30

When I reduce the width of my browser window, select elements within the fieldset does not reduce in size despite the max-width command:

<fieldset style="background:blue;">
<select name=countries style="max-width:90%;">
 <option value=gs>South Georgia and the South Sandwich Islands</option>
</select>
</fieldset>

However, this works perfectly outside fieldset element. How do I make the select elements shrink to the max-width (percentage) within the fieldset?

Note: I have tested both Firefox 12.0 and Google Chrome. I am now sure that it is a cross-browser problem.

Clarification: Please refer to this example and note the difference between the behaviour of a select element inside a fieldset and another outside the fieldset. What I want to achieve is for the select element within the fieldset to behave like the one outside the fieldset element.

63
+50

The problem

This isn't possible, at least if you only use max-width (see below for solution). <select>s are always a little bit tricky to style, as they're interactive content elements and form control elements. As such, they have to follow some implicit rules. For one, you cannot make a select less wide than one of its options when using max-width. Think of the following scenario:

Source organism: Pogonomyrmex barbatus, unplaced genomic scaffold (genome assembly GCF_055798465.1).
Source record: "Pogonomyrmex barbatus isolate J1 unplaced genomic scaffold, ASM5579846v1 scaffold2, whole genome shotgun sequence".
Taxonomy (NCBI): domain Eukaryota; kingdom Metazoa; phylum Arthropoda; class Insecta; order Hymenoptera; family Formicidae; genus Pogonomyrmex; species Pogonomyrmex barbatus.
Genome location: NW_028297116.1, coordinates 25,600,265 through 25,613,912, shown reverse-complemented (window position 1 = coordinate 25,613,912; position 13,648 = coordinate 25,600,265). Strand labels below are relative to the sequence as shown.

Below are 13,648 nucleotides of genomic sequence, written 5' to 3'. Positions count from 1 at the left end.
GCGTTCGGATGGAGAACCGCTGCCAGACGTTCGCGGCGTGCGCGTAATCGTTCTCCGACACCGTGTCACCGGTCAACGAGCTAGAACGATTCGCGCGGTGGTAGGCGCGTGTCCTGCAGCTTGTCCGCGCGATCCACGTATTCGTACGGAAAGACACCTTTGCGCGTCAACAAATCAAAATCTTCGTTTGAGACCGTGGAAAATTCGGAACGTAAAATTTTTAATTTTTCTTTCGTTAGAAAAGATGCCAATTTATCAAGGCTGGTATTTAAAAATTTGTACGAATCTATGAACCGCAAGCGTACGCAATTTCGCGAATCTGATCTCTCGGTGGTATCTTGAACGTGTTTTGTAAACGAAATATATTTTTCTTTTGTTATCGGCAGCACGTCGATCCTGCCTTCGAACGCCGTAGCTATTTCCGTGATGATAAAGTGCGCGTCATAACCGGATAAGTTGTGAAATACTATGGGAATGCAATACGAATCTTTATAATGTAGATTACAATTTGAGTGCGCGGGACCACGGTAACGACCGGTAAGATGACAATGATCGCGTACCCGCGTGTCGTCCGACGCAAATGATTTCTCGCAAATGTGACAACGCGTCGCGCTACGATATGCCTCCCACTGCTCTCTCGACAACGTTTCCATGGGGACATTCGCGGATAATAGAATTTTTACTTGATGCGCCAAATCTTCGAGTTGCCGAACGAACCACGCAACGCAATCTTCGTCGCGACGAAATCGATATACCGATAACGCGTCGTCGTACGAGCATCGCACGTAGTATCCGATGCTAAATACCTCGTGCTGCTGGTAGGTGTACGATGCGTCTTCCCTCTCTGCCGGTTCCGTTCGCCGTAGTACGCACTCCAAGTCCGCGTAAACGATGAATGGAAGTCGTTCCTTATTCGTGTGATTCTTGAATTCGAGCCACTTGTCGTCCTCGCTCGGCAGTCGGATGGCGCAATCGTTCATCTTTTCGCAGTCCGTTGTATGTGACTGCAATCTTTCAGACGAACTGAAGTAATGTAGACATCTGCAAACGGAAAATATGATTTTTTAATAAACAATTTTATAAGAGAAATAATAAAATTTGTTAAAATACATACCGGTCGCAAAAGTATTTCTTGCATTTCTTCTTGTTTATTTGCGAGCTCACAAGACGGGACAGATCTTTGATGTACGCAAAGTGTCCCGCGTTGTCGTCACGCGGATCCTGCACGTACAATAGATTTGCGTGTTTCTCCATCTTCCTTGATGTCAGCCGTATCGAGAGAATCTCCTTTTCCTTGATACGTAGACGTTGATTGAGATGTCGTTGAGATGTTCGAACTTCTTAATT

+------------------------------------+-+
|Another entry                       |v|
+------------------------------------+-+
|Another entry                         |
|Select box, select anything, please   |
|Another entry                         |
|Another entry                         |
+------------------------------------+-+

Let's say that you want to squeeze this <select> - what will happen? The select's width will get lesser, until...

+------------------------------------+-+   +-----------------------------------+-+
|Another entry                       |v|   |Another entry                      |v|
+------------------------------------+-+   +-----------------------------------+-+
|Another entry                         |   |Another entry                        | 
|Select box, select anything, please   |-->|Select box, select anything, please  | 
|Another entry                         |   |Another entry                        | 
|Another entry                         |   |Another entry                        | 
+------------------------------------+-+   +-----------------------------------+-+ 
                                                   |
           +---------------------------------------+
           v
+----------------------------------+-+   +---------------------------------+-+